Today in Research: The Need for Transparency in Human Trials

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Discovered: remote, polluted lakes; uninformed fish; a comet crossbow; clinical trial check-up; and one place to be to find undiscovered invertebrates.

  • New theory: Disinterested fish are great for democracy. It seems like it takes a leap to equate one's experiments with prodding "groups of shiner fish" toward color-coded underwater rewards to find parallels for evaluating participatory democracy, but that's what one team, led by Dr Iain Couzin, from Princeton University, did. We'll spare the technical process (it's here at BBC News). But from Couzin's explanation to to Miller-McCune it seems that the "uninformed" fish tend to embolden the majority and "inhibit the minority" by negating their views. Except when there's "too many" uninformed fish at which point "the process breaks down." [BBC News, Miller-McCune]
  • Research done on humans still needs to be more transparent. Yesterday, scientists appeared to be coalescing around the idea of ending most invasive research on chimpanzees. Today, a new report by the presidential bioethics commission checks in on how clinical trials conducted on humans by government agencies are progressing. According to Reuters, the report utters a familiar complaint about bureaucracy: it's not very transparent. Even though "U.S. government agencies fund thousands of studies on human subjects, [they] do not have a very good handle on the basic information about that research -- possibly putting participants in harm's way." [Reuters]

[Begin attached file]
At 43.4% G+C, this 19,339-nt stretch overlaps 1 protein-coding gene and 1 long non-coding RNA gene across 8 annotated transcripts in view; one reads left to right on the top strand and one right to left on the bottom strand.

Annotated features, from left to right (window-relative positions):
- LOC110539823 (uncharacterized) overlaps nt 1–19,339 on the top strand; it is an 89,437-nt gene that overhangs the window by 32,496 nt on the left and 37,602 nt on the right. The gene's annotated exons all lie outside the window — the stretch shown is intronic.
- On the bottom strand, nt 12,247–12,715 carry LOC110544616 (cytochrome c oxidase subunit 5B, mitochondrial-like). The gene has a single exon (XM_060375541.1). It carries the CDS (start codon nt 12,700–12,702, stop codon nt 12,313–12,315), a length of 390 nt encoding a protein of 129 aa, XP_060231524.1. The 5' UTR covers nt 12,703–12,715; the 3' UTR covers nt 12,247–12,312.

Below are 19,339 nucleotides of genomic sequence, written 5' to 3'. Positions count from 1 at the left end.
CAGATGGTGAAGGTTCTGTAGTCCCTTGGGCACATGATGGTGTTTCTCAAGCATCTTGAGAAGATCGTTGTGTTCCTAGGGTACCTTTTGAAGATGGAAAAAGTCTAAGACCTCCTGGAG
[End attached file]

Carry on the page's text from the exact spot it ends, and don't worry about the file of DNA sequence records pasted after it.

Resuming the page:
Read the full story at The Atlantic Wire.

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